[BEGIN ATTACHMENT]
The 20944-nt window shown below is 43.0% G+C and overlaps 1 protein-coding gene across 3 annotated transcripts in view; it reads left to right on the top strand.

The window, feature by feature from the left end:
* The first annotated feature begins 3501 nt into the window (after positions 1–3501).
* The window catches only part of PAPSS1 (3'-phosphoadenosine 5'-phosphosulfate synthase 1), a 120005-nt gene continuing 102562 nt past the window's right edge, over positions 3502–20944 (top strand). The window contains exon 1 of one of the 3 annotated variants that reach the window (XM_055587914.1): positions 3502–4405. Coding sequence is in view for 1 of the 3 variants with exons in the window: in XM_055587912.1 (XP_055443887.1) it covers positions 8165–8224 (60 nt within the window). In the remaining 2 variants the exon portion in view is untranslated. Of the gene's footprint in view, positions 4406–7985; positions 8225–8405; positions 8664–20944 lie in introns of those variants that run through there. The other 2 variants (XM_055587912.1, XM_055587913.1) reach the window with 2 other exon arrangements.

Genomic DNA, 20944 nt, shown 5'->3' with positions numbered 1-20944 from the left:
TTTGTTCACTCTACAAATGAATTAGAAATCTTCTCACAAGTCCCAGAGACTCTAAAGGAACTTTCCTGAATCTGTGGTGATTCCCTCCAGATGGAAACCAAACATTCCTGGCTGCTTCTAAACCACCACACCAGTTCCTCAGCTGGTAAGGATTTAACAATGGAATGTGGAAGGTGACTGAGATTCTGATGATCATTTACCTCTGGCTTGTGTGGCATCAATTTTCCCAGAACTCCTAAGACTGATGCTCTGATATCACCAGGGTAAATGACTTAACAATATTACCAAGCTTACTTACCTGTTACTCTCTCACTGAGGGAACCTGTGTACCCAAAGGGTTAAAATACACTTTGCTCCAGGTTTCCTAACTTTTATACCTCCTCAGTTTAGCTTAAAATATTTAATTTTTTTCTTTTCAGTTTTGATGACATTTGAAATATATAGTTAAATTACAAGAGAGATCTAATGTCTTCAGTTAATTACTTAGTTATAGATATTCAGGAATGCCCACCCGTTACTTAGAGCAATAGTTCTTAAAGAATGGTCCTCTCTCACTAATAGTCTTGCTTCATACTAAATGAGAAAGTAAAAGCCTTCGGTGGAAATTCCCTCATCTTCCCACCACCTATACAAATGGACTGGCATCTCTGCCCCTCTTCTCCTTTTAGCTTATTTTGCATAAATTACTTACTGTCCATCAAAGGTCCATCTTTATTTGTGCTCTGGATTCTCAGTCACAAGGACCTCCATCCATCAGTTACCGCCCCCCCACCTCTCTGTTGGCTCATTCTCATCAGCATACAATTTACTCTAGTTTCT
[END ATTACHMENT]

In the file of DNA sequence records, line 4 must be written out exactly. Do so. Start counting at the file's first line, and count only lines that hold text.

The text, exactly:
* The window catches only part of PAPSS1 (3'-phosphoadenosine 5'-phosphosulfate synthase 1), a 120005-nt gene continuing 102562 nt past the window's right edge, over positions 3502–20944 (top strand). The window contains exon 1 of one of the 3 annotated variants that reach the window (XM_055587914.1): positions 3502–4405. Coding sequence is in view for 1 of the 3 variants with exons in the window: in XM_055587912.1 (XP_055443887.1) it covers positions 8165–8224 (60 nt within the window). In the remaining 2 variants the exon portion in view is untranslated. Of the gene's footprint in view, positions 4406–7985; positions 8225–8405; positions 8664–20944 lie in introns of those variants that run through there. The other 2 variants (XM_055587912.1, XM_055587913.1) reach the window with 2 other exon arrangements.